(Tuscaloosa, Ala.) — The Paul R. Jones Museum is pleased to present an exhibition of photographs, May 1970: The Gibbs-Green Tragedy at Jackson State College, from August 4 to September 29, 2023. There will be a reception on Friday, September 1, from 5:00 to 8:00 p.m., during downtown Tuscaloosa’s First Friday Art Walk.
May 1970: The Gibbs-Green Tragedy at Jackson State College is a documentary exhibition of photographs taken by civil rights activist Doris Derby in the days and weeks immediately following the killing of Phillip Gibbs and James Earl Green during police shootings on Jackson State campus on the night of May 14, 1970. The exhibition is organized and sponsored by the Margaret Walker Center at Jackson State University in Jackson, Mississippi.
Earlier in May 1970, Jackson State students had staged a series of protests over their treatment at the hands of white motorists speeding through campus on John R. Lynch Street. Those white drivers were notorious for shouting racial epithets, throwing things from their cars, accelerating toward students crossing the street, and hitting at least one student.
On the night of May 14, 1970, a large dump truck was set on fire by an unknown person in the middle of John R. Lynch Street, and Jackson city police and Mississippi highway patrolmen responded in full riot gear near midnight, although no students were protesting on campus. The police and highway patrol turned on Alexander Hall, a women’s dormitory. They later claimed that a sniper had fired on them from the 4th floor, a claim fully debunked. From eyewitness accounts, a student threw a bottle at the police, and, when it broke, they opened fire, spraying nearly 400 rounds of bullets and buckshot over 28 seconds in every direction. When the firing ceased, two young men lay dead: Phillip Gibbs, a junior political science major who was married with two children, and James Earl Green, a senior at nearby Jim Hill High School who was walking home from work on the opposite side of the street. Twelve people were shot by the police and survived, while dozens more were injured by the exploding glass and brick. Hundreds of witnesses bear the psychological scars of that night, which spilled into the early morning of May 15, 1970. No one was ever charged for the murders of Phillip Gibbs and James Earl Green.
Doris Derby (1939-2022) was a civil rights activist and documentary photographer who served as a field secretary for the Student Nonviolent Coordinating Committee (SNCC) from 1963 to 1972, working with multiple grassroots organizations in the Jackson, Mississippi, area. From 1968, she also worked on the staff of the Institute for the Study of the History, Life, and Culture of Black People, founded by the writer and scholar Margaret Walker at then Jackson State College. After the attack on the women’s dorm at Jackson State by the police and the killings of Gibbs and Green, Derby began photographing the related events and people in order to document as much as possible of what was happening. From more than 400 negatives, she selected sixty images for the exhibition first shown at Jackson State in 2021.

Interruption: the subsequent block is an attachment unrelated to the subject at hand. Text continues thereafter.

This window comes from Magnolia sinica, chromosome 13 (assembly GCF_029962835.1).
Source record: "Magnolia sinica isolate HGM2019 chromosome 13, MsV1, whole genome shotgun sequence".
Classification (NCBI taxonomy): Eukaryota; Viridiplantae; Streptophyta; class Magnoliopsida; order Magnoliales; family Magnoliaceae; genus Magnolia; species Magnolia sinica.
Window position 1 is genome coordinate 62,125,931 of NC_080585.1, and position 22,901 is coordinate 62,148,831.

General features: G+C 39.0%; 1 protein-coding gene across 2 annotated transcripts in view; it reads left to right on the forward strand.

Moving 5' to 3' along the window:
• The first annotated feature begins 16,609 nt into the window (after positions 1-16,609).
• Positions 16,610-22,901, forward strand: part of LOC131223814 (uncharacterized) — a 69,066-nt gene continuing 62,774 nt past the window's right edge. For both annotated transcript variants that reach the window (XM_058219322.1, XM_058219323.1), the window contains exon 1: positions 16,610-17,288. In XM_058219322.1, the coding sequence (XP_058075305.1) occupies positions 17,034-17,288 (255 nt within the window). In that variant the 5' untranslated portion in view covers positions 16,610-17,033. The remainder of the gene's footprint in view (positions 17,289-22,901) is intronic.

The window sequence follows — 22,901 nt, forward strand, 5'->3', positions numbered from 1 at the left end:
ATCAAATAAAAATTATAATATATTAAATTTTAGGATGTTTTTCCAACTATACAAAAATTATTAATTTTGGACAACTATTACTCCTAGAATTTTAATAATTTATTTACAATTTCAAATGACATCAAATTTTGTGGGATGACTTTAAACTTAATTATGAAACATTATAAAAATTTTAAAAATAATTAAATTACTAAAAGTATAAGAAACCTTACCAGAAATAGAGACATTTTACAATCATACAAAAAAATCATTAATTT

In 2015, a separate exhibition of Doris Derby’s works was shown at The University of Alabama Gallery. Curator Emily Bibb remembers, “I was lucky enough to meet Dr. Derby. Her works demonstrated the grace and respect with which she photographed working people and their fight for equal rights. Dr. Derby also generously donated one of her photographs, Mrs. Fannie Lou Hamer at the Mississippi Democratic Nominating Convention, Masonic Temple, Jackson, Mississippi, 1968, to the Paul R. Jones Collection of American Art at The University of Alabama. When museum director Daniel White suggested we host this exhibition that documents the mourning and reconciliation process after the Gibbs-Green tragedy at Jackson State, I knew that Dr. Derby’s photographs would not only show the events of the time, but also the complicated emotions in play in the Jackson State community dealing with those events. While this tragedy took place more than 50 years ago, I think viewers will find the topic unfortunately relevant.”
Doris Derby went on to earn a BA from Hunter College and a PhD from the University of Illinois. She taught anthropology at Georgia State University and was the founding and longtime director of the African American Student Services and Programs at GSU. Derby was the recipient of several awards including the Georgia Humanities Award in 2011 and the For My People Award from the Margaret Walker Center in 2021. Her photographs have been exhibited in the US and the UK including the Mississippi Civil Rights Museum (Jackson), National Museum of African American History and Culture (Washington, D.C.), Field Museum (Chicago), The Bronx Museum (New York), Skirball Cultural Center (Los Angeles), High Museum of Art (Atlanta), Krannert Art Museum at the University of Illinois, Rose Library at Emory University, and The Art Gallery at Jackson State University.
This exhibition is organized and sponsored by the Margaret Walker Center at Jackson State University in Jackson, Mississippi, with support from the Gibbs-Green Commemoration Commission, the Mississippi Humanities Council, and the Jackson State University Department of Art.
The Paul R. Jones Museum is an essential part of the education and development of UA students and our community. Admission to the museum is free. The museum is located at 2308 Sixth Street, in downtown Tuscaloosa, one block from the Dinah Washington Cultural Arts Center. Hours are Monday-Friday, 9 a.m. to 5 p.m., and First Fridays 12 noon-8 pm. Have questions or need assistance? Call (205) 345-3038 or go to their website.
For more information about The University of Alabama’s programs in studio art and art history, visit our Degree Programs page.